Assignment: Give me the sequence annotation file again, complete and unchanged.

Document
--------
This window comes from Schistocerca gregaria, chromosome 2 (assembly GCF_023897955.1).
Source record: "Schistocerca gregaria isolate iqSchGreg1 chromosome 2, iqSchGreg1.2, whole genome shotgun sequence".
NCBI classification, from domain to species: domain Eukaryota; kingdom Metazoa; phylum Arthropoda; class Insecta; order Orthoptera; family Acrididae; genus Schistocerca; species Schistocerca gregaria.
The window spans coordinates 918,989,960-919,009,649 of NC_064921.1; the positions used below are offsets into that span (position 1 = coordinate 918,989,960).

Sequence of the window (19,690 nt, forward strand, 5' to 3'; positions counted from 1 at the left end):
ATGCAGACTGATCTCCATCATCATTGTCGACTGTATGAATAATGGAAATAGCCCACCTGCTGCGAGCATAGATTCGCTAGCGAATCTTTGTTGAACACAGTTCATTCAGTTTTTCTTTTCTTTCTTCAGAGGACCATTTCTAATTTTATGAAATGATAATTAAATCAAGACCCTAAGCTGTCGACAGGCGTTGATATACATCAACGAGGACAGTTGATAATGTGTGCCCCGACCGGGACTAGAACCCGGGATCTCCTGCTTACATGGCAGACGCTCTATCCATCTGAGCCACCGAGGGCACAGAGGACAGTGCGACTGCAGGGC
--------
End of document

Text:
This window comes from Schistocerca gregaria, chromosome 2 (assembly GCF_023897955.1).
Source record: "Schistocerca gregaria isolate iqSchGreg1 chromosome 2, iqSchGreg1.2, whole genome shotgun sequence".
NCBI classification, from domain to species: domain Eukaryota; kingdom Metazoa; phylum Arthropoda; class Insecta; order Orthoptera; family Acrididae; genus Schistocerca; species Schistocerca gregaria.
The window spans coordinates 918,989,960-919,009,649 of NC_064921.1; the positions used below are offsets into that span (position 1 = coordinate 918,989,960).

Sequence of the window (19,690 nt, forward strand, 5' to 3'; positions counted from 1 at the left end):
ATGCAGACTGATCTCCATCATCATTGTCGACTGTATGAATAATGGAAATAGCCCACCTGCTGCGAGCATAGATTCGCTAGCGAATCTTTGTTGAACACAGTTCATTCAGTTTTTCTTTTCTTTCTTCAGAGGACCATTTCTAATTTTATGAAATGATAATTAAATCAAGACCCTAAGCTGTCGACAGGCGTTGATATACATCAACGAGGACAGTTGATAATGTGTGCCCCGACCGGGACTAGAACCCGGGATCTCCTGCTTACATGGCAGACGCTCTATCCATCTGAGCCACCGAGGGCACAGAGGACAGTGCGACTGCAGGGC